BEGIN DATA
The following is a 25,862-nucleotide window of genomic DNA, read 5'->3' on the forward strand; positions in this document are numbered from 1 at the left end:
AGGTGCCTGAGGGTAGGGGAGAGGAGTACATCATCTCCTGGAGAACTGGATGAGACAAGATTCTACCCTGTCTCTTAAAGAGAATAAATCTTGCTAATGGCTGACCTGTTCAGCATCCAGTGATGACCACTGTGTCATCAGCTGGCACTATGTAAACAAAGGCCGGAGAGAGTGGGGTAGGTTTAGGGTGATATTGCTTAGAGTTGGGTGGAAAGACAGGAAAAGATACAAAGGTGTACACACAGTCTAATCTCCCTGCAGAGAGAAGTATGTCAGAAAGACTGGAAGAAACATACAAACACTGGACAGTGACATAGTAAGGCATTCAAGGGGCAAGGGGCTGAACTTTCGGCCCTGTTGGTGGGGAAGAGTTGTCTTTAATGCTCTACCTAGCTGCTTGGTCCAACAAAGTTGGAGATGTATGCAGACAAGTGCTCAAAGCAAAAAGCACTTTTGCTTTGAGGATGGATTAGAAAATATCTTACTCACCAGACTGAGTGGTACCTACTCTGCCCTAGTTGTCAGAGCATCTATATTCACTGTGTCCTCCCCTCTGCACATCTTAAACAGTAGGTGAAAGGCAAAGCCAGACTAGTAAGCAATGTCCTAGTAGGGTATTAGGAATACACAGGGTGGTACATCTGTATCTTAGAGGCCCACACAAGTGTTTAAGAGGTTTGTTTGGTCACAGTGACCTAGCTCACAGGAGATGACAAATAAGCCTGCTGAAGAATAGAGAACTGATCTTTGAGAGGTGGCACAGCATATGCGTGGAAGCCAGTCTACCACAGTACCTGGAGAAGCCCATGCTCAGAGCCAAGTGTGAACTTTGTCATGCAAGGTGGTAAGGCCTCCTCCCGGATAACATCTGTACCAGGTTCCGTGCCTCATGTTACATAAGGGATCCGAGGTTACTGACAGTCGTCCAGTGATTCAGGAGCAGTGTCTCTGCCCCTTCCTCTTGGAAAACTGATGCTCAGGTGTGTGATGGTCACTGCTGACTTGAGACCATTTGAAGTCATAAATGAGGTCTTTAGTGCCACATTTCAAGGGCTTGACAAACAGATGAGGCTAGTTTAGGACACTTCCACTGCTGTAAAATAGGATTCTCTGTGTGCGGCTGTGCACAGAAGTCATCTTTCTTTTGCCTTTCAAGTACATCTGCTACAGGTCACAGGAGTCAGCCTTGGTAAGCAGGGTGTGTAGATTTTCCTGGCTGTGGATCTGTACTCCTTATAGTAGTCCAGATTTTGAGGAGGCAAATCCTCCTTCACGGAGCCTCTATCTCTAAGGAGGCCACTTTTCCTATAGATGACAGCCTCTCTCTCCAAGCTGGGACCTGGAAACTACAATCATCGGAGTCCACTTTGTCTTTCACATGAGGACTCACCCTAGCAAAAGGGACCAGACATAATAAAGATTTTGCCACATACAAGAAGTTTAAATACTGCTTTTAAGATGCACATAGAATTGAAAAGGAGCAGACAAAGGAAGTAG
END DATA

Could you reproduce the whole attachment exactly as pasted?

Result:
The following is a 25,862-nucleotide window of genomic DNA, read 5'->3' on the forward strand; positions in this document are numbered from 1 at the left end:
AGGTGCCTGAGGGTAGGGGAGAGGAGTACATCATCTCCTGGAGAACTGGATGAGACAAGATTCTACCCTGTCTCTTAAAGAGAATAAATCTTGCTAATGGCTGACCTGTTCAGCATCCAGTGATGACCACTGTGTCATCAGCTGGCACTATGTAAACAAAGGCCGGAGAGAGTGGGGTAGGTTTAGGGTGATATTGCTTAGAGTTGGGTGGAAAGACAGGAAAAGATACAAAGGTGTACACACAGTCTAATCTCCCTGCAGAGAGAAGTATGTCAGAAAGACTGGAAGAAACATACAAACACTGGACAGTGACATAGTAAGGCATTCAAGGGGCAAGGGGCTGAACTTTCGGCCCTGTTGGTGGGGAAGAGTTGTCTTTAATGCTCTACCTAGCTGCTTGGTCCAACAAAGTTGGAGATGTATGCAGACAAGTGCTCAAAGCAAAAAGCACTTTTGCTTTGAGGATGGATTAGAAAATATCTTACTCACCAGACTGAGTGGTACCTACTCTGCCCTAGTTGTCAGAGCATCTATATTCACTGTGTCCTCCCCTCTGCACATCTTAAACAGTAGGTGAAAGGCAAAGCCAGACTAGTAAGCAATGTCCTAGTAGGGTATTAGGAATACACAGGGTGGTACATCTGTATCTTAGAGGCCCACACAAGTGTTTAAGAGGTTTGTTTGGTCACAGTGACCTAGCTCACAGGAGATGACAAATAAGCCTGCTGAAGAATAGAGAACTGATCTTTGAGAGGTGGCACAGCATATGCGTGGAAGCCAGTCTACCACAGTACCTGGAGAAGCCCATGCTCAGAGCCAAGTGTGAACTTTGTCATGCAAGGTGGTAAGGCCTCCTCCCGGATAACATCTGTACCAGGTTCCGTGCCTCATGTTACATAAGGGATCCGAGGTTACTGACAGTCGTCCAGTGATTCAGGAGCAGTGTCTCTGCCCCTTCCTCTTGGAAAACTGATGCTCAGGTGTGTGATGGTCACTGCTGACTTGAGACCATTTGAAGTCATAAATGAGGTCTTTAGTGCCACATTTCAAGGGCTTGACAAACAGATGAGGCTAGTTTAGGACACTTCCACTGCTGTAAAATAGGATTCTCTGTGTGCGGCTGTGCACAGAAGTCATCTTTCTTTTGCCTTTCAAGTACATCTGCTACAGGTCACAGGAGTCAGCCTTGGTAAGCAGGGTGTGTAGATTTTCCTGGCTGTGGATCTGTACTCCTTATAGTAGTCCAGATTTTGAGGAGGCAAATCCTCCTTCACGGAGCCTCTATCTCTAAGGAGGCCACTTTTCCTATAGATGACAGCCTCTCTCTCCAAGCTGGGACCTGGAAACTACAATCATCGGAGTCCACTTTGTCTTTCACATGAGGACTCACCCTAGCAAAAGGGACCAGACATAATAAAGATTTTGCCACATACAAGAAGTTTAAATACTGCTTTTAAGATGCACATAGAATTGAAAAGGAGCAGACAAAGGAAGTAG